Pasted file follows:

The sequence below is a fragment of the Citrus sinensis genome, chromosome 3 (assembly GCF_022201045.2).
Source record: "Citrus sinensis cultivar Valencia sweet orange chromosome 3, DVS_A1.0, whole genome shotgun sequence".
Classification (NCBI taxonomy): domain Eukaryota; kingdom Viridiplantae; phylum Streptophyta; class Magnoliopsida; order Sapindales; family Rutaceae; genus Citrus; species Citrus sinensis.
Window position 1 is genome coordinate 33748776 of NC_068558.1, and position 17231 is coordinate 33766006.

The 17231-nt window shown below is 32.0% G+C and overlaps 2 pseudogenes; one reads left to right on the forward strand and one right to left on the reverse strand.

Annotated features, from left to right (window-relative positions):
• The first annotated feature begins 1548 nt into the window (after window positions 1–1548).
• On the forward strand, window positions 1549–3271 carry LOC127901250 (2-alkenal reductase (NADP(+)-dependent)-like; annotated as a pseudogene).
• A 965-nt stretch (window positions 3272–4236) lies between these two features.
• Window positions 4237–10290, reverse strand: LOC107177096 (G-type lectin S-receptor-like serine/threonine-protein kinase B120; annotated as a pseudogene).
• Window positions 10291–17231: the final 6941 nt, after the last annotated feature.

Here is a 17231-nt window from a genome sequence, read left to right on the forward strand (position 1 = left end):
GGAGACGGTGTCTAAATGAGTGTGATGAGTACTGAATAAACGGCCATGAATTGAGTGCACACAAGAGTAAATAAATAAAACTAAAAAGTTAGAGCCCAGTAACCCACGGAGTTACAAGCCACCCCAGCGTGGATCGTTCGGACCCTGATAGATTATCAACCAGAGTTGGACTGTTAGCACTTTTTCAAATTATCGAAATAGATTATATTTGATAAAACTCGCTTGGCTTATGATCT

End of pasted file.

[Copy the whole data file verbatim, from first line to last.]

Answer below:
The sequence below is a fragment of the Citrus sinensis genome, chromosome 3 (assembly GCF_022201045.2).
Source record: "Citrus sinensis cultivar Valencia sweet orange chromosome 3, DVS_A1.0, whole genome shotgun sequence".
Classification (NCBI taxonomy): domain Eukaryota; kingdom Viridiplantae; phylum Streptophyta; class Magnoliopsida; order Sapindales; family Rutaceae; genus Citrus; species Citrus sinensis.
Window position 1 is genome coordinate 33748776 of NC_068558.1, and position 17231 is coordinate 33766006.

The 17231-nt window shown below is 32.0% G+C and overlaps 2 pseudogenes; one reads left to right on the forward strand and one right to left on the reverse strand.

Annotated features, from left to right (window-relative positions):
• The first annotated feature begins 1548 nt into the window (after window positions 1–1548).
• On the forward strand, window positions 1549–3271 carry LOC127901250 (2-alkenal reductase (NADP(+)-dependent)-like; annotated as a pseudogene).
• A 965-nt stretch (window positions 3272–4236) lies between these two features.
• Window positions 4237–10290, reverse strand: LOC107177096 (G-type lectin S-receptor-like serine/threonine-protein kinase B120; annotated as a pseudogene).
• Window positions 10291–17231: the final 6941 nt, after the last annotated feature.

Here is a 17231-nt window from a genome sequence, read left to right on the forward strand (position 1 = left end):
GGAGACGGTGTCTAAATGAGTGTGATGAGTACTGAATAAACGGCCATGAATTGAGTGCACACAAGAGTAAATAAATAAAACTAAAAAGTTAGAGCCCAGTAACCCACGGAGTTACAAGCCACCCCAGCGTGGATCGTTCGGACCCTGATAGATTATCAACCAGAGTTGGACTGTTAGCACTTTTTCAAATTATCGAAATAGATTATATTTGATAAAACTCGCTTGGCTTATGATCT